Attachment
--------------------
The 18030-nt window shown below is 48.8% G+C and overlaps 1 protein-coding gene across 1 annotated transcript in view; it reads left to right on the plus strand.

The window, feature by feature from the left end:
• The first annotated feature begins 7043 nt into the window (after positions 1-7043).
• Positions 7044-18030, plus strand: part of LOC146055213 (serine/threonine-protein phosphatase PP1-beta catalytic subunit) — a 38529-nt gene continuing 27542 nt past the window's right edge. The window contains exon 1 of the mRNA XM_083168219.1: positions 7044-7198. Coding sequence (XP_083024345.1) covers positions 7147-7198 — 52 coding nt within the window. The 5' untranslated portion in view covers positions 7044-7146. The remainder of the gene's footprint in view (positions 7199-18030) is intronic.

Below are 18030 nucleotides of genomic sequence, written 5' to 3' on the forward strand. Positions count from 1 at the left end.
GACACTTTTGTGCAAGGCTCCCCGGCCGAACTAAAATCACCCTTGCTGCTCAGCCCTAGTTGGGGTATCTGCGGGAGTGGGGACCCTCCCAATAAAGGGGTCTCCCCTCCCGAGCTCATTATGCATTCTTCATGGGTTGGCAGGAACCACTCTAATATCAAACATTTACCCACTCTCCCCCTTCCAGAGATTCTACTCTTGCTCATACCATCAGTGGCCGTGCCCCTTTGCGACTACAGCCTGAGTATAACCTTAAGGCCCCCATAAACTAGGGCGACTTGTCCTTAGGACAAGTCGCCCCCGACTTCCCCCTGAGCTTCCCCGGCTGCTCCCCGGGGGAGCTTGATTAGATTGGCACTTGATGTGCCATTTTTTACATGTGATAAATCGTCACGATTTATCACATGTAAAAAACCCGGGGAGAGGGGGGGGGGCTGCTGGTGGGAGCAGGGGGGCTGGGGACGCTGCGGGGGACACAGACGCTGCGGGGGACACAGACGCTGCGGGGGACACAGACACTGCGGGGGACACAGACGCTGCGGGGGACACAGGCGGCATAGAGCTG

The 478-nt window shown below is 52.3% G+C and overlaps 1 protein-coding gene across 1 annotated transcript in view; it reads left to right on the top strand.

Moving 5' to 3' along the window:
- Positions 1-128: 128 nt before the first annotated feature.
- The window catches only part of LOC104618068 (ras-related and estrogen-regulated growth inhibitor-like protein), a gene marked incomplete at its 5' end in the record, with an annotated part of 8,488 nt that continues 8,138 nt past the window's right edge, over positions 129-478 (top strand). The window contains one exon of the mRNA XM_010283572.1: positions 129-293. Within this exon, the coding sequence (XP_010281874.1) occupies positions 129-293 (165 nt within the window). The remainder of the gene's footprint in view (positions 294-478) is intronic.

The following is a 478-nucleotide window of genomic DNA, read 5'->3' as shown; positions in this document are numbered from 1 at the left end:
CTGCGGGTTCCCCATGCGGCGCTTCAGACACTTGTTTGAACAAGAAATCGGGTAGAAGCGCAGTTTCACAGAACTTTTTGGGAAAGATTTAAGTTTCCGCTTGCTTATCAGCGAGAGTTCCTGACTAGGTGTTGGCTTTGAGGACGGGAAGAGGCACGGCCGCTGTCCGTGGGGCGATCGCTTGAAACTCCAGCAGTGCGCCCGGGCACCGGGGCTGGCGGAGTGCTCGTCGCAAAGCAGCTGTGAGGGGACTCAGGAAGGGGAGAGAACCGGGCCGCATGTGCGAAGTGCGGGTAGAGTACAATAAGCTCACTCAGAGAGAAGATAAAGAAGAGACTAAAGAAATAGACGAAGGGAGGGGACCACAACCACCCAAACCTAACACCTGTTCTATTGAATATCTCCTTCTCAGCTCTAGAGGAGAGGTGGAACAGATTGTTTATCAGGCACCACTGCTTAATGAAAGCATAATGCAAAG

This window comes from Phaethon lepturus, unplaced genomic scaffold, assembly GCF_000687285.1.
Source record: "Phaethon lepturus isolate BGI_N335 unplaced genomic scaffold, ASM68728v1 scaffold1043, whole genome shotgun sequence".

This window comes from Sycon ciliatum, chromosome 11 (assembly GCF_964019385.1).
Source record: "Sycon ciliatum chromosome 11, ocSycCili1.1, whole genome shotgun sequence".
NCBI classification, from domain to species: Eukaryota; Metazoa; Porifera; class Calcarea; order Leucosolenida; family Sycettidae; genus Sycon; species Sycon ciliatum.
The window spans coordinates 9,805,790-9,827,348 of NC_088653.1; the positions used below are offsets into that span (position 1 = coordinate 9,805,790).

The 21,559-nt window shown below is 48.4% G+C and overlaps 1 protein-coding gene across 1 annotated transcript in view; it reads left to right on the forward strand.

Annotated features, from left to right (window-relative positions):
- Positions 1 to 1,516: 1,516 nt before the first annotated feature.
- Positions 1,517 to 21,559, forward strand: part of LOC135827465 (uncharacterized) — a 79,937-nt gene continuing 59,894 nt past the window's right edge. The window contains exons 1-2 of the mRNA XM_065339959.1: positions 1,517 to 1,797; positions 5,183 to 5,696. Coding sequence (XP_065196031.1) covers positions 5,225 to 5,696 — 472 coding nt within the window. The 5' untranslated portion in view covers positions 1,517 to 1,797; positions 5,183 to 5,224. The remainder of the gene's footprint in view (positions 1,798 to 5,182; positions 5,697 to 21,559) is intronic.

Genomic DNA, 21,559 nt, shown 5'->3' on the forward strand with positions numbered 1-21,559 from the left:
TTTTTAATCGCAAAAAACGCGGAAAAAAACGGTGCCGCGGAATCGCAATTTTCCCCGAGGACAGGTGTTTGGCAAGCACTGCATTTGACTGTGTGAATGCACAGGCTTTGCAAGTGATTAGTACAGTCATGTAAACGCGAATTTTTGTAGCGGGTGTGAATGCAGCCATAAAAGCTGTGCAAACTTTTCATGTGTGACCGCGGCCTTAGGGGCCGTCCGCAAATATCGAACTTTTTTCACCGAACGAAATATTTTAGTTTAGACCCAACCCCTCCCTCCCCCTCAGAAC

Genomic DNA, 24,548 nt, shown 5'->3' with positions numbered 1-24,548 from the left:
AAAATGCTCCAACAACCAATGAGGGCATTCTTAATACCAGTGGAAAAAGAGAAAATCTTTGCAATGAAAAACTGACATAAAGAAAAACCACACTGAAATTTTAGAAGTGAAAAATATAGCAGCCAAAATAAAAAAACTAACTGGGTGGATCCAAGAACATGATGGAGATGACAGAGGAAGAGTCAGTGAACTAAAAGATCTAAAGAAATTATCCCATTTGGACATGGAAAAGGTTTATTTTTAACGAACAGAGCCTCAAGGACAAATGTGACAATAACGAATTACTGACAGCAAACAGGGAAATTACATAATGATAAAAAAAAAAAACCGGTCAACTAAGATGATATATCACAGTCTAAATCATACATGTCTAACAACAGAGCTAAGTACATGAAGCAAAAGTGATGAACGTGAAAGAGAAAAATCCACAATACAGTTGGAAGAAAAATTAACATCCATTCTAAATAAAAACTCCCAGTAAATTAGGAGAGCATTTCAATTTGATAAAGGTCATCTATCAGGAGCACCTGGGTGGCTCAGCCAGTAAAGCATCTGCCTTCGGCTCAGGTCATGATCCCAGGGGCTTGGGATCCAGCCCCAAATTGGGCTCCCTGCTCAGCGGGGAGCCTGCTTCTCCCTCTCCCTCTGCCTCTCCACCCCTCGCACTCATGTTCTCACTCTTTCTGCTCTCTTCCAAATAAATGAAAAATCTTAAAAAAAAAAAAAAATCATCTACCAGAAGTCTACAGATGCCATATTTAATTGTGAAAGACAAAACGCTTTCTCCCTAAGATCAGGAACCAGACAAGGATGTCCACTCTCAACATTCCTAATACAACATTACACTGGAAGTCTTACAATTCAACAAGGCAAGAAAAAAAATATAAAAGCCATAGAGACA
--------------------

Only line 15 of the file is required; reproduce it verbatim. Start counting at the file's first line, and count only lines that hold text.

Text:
This window comes from Sycon ciliatum, chromosome 11 (assembly GCF_964019385.1).